STATE OF WASHINGTON, Petitioner, v. JOSHUA M. BARNES, Respondent.
In 2015, after attempting to steal a riding lawn mower, Joshua Barnes was arrested and charged with theft of a motor vehicle. He filed a motion to dismiss, claiming that a riding lawn mower is not a “motor vehicle” under RCW 9A.56.065, Washington's theft of a motor vehicle statute.
RCW 9A.56.065 prohibits theft of a motor vehicle. However, neither the statute nor the criminal code explicitly defines the term “motor vehicle.” Though a plain reading of the term could conceivably include a riding lawn mower, the legislature intended otherwise. Because the act itself denotes a restrained definition, we find that as a matter of law, a riding lawn mower is not a “motor vehicle” for purposes of the theft of a motor vehicle statute.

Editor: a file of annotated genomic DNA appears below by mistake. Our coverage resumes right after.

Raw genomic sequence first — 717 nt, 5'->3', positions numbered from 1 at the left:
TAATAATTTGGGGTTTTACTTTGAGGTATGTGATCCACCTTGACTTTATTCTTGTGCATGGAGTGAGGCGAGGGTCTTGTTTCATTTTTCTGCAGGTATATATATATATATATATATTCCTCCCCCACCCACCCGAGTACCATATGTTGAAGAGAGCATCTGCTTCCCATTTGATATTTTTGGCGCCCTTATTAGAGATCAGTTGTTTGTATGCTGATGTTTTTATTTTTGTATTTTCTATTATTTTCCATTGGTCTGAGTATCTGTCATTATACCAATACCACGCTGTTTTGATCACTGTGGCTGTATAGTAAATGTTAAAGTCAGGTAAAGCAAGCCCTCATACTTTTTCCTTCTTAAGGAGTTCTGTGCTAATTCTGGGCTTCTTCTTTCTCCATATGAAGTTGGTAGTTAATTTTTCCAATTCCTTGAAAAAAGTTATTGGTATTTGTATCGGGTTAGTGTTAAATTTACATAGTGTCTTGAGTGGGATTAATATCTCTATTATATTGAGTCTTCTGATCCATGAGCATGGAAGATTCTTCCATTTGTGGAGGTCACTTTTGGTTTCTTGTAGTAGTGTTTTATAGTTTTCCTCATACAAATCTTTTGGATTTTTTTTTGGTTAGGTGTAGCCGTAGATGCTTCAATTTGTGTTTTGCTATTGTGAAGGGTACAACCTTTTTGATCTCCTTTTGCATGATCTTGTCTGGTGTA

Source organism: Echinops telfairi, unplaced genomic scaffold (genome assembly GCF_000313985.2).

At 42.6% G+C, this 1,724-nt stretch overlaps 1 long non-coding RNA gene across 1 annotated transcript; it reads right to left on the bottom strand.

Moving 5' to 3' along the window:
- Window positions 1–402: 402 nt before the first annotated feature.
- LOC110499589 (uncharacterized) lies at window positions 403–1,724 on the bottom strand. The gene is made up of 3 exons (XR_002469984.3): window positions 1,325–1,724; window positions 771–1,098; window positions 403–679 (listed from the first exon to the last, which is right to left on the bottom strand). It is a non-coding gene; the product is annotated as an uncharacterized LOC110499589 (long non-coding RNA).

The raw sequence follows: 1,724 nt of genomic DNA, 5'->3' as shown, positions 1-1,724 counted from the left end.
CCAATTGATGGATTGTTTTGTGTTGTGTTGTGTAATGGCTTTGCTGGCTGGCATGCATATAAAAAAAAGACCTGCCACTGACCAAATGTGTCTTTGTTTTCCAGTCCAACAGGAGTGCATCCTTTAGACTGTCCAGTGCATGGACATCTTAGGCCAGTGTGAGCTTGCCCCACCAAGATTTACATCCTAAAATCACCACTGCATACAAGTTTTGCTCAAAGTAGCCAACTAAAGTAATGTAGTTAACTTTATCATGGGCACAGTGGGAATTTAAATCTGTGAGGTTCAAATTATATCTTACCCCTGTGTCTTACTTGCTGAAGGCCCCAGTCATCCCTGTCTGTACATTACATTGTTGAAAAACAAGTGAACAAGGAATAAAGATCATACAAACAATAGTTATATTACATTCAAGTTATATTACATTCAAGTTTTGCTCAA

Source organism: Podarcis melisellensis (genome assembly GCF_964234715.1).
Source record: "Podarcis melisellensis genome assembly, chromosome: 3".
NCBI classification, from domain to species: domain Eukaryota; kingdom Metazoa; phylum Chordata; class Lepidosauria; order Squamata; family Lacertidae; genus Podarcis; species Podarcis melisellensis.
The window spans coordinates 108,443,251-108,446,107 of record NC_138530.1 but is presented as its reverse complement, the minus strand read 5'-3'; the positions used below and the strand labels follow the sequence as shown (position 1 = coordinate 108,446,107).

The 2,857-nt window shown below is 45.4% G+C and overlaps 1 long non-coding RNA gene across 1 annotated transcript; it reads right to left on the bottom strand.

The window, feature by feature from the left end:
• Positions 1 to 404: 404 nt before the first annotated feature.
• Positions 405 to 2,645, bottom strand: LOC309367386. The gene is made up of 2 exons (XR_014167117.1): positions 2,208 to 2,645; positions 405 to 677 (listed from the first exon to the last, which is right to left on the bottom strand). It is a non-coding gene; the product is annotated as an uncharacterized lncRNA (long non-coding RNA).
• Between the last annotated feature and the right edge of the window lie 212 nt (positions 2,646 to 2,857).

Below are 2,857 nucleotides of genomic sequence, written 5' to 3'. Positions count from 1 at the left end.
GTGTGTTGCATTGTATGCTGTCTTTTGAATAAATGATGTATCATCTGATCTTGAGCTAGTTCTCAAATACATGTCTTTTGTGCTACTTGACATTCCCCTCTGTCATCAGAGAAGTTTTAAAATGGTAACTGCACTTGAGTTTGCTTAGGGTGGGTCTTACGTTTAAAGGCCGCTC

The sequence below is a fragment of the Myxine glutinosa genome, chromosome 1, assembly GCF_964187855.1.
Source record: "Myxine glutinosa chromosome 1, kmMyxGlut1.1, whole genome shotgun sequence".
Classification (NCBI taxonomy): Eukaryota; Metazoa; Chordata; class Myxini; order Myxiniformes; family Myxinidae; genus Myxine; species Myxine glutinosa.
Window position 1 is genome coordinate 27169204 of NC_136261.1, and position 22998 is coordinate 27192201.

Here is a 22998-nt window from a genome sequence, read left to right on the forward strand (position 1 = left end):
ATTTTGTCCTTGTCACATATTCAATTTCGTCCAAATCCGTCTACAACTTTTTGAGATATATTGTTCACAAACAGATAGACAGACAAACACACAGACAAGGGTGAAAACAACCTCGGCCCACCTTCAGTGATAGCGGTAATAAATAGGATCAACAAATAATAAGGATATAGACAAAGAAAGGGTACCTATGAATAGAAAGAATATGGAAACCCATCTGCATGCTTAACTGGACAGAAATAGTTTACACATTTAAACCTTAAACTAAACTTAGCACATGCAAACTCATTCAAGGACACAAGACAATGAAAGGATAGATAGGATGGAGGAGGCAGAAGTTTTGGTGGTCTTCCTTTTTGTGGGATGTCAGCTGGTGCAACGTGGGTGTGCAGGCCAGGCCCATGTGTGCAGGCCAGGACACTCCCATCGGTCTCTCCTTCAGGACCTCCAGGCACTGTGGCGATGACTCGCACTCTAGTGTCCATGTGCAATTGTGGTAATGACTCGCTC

FACTS AND PROCEDURAL HISTORY
In 2015, Barnes and his girlfriend allegedly tried to steal a riding lawn mower from a property outside Leavenworth, Washington. After seeing a pickup truck drive past her home, the property owner heard her riding lawn mower starting up. Looking out a window, she saw Barnes attempting to ride her lawn mower up a ramp and onto the bed of his pickup truck. The owner confronted Barnes, who returned the lawn mower. As he and his girlfriend drove away, the owner wrote down the license plate number and called the police, providing a description of both individuals. Barnes was arrested two days later and charged with second degree theft and second degree criminal trespass. The State later added the charge of theft of a motor vehicle under RCW 9A.56.065 and 9A.56.020.